Anyway, I went with a friend and the bartender told us the place was haunted. He had apparently had whole kegs flying about the previous night and he couldn’t take working alone. Every manager had quit in fear and he was thinking of doing the same.

      We ended up helping the guy close up shop, getting free drinks in exchange of keeping him company.

  29. Carl D'Agostino says:

    I’m 60. The Doors eh ? Take it from me pal. You are a cool five star young fellow. Get some Led Zep, Grand Funk and Beatles and you can be 60 just like me!

  30. […] I want the Halloween I grew up hearing about – the one with the paper bats and the fake cobwebs, the skeleton cut-outs and the candy and the cut-out phantoms hanging from the ceiling, with the costumes and the ghost stories and the Halloween specials on TV⁴, with the unquiet dead climbing out of crypts to scour the earth, looking for David Wills. […]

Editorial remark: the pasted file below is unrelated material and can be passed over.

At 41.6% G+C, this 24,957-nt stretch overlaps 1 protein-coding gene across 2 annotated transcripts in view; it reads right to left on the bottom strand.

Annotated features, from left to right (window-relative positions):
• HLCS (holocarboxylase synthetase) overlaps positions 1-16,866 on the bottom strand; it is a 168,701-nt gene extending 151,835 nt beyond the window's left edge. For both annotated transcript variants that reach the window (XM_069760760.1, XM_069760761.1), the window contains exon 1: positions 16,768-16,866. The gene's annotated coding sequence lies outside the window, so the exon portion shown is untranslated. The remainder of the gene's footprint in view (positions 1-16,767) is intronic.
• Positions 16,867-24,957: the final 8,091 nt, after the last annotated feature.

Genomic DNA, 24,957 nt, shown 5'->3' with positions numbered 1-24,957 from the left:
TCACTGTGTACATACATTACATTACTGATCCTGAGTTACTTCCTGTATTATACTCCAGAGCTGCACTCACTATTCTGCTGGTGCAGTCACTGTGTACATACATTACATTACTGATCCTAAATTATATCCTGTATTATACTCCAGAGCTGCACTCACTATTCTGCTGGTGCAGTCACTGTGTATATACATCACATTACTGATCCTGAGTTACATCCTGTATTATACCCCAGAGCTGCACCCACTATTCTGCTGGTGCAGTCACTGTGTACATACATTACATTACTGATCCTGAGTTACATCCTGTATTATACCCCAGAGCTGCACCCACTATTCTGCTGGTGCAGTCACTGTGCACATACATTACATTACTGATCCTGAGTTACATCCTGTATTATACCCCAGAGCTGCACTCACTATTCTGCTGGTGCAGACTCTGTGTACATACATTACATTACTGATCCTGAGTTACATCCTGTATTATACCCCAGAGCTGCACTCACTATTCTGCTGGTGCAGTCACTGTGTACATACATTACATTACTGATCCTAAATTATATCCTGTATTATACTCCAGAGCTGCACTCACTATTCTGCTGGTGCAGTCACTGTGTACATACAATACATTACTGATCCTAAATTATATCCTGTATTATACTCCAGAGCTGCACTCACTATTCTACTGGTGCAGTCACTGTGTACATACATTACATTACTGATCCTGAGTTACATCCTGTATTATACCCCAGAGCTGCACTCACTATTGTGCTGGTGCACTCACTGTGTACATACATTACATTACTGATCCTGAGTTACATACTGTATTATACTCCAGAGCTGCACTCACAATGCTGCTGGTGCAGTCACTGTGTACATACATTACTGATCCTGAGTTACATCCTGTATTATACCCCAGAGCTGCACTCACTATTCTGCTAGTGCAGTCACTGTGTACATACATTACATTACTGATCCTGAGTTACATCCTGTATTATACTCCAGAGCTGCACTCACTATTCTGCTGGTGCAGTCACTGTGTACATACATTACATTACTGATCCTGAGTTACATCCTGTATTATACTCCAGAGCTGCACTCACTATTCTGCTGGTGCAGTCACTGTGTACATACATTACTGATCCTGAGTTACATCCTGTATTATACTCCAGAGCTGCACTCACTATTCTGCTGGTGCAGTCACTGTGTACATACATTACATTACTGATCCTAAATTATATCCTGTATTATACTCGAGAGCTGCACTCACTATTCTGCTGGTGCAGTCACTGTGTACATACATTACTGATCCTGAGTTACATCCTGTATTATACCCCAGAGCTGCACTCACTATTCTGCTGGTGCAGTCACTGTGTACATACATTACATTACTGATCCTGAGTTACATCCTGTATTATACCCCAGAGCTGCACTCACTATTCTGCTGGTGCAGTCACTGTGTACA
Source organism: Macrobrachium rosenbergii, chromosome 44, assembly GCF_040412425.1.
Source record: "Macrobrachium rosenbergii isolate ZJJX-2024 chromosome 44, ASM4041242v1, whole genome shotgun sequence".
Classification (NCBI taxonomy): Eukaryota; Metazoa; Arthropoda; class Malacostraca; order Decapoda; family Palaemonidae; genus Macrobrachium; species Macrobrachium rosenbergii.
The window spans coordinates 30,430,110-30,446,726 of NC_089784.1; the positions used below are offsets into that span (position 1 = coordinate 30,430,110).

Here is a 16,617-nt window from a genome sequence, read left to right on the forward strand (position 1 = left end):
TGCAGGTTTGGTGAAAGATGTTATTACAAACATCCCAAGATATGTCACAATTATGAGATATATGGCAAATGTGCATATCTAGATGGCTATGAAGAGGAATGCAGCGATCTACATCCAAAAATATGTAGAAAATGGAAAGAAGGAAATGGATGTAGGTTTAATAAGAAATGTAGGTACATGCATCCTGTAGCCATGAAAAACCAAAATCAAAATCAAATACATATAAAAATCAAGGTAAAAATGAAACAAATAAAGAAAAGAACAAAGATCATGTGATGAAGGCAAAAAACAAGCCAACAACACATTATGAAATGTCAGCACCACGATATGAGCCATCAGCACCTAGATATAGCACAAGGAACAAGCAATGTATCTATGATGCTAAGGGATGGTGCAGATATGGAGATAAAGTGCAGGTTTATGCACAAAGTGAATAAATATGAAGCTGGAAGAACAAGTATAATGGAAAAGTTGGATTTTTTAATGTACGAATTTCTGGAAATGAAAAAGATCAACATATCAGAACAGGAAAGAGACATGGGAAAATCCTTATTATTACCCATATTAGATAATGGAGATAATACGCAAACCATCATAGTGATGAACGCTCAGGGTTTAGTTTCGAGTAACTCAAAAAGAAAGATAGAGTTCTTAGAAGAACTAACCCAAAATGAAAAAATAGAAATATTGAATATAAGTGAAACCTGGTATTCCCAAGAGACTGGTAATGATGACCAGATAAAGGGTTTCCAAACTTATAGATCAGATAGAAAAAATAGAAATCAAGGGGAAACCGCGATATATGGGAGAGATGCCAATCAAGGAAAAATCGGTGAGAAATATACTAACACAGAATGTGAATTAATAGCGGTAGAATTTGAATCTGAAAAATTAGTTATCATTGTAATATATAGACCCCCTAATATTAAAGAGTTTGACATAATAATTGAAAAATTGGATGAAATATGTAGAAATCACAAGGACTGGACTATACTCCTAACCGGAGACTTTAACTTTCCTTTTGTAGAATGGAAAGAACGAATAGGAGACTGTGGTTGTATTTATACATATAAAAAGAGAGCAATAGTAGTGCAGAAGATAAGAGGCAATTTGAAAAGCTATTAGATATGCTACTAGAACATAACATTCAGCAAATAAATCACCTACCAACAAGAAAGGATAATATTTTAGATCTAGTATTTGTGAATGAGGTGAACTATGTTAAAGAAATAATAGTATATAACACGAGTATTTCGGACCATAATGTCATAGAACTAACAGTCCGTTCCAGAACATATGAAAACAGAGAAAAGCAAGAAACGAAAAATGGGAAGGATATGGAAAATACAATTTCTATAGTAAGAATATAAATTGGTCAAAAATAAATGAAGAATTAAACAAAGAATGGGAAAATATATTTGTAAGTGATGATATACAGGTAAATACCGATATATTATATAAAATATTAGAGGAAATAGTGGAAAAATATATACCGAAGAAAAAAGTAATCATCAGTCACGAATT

31. […] me, unseen spirits were everywhere: behind the sofa, hiding in corners, perching in rafters, standing at the foot of my bed. Some were good, some were evil. I could feel them watching me. When they went past me, they made […]

  32. Dana says:

    Good lord. I read this last night after reading Erika Rae’s piece (but was able to avoid all links in this article and the comments) and was thoroughly creeped out. Well done David! I hope your ghostly stalker has a gentle nature.

  33. trouty says:

    trouty…

    […]David S. Wills | Ghost Stores | The Nervous Breakdown[…]…

  34. ScaryDayz says:

    One night, me and my friends went out for a movie. After that, i went home and took a shower. I dried off and went to bed. I couldn’t sleep because i kept hearing noises, so I stayed up pretty late. I finally got tired so i went to sleep. I turned on the AC and pulled the covers up. EXACTLY one minute later, something grabbed my foot. I froze and waited about five minutes for something else to happen. When nothing did, I got up to tell my parents. They found nothing. I never thought that my house was haunted- it was only owned by one family before up for 2 years, and other than that new. But my parents say that when i was about 6 i claimed to see a headless man walk through the hallway and into the study…

  35. ScaryDayz says:

    Scared the poop out of me i couldnt move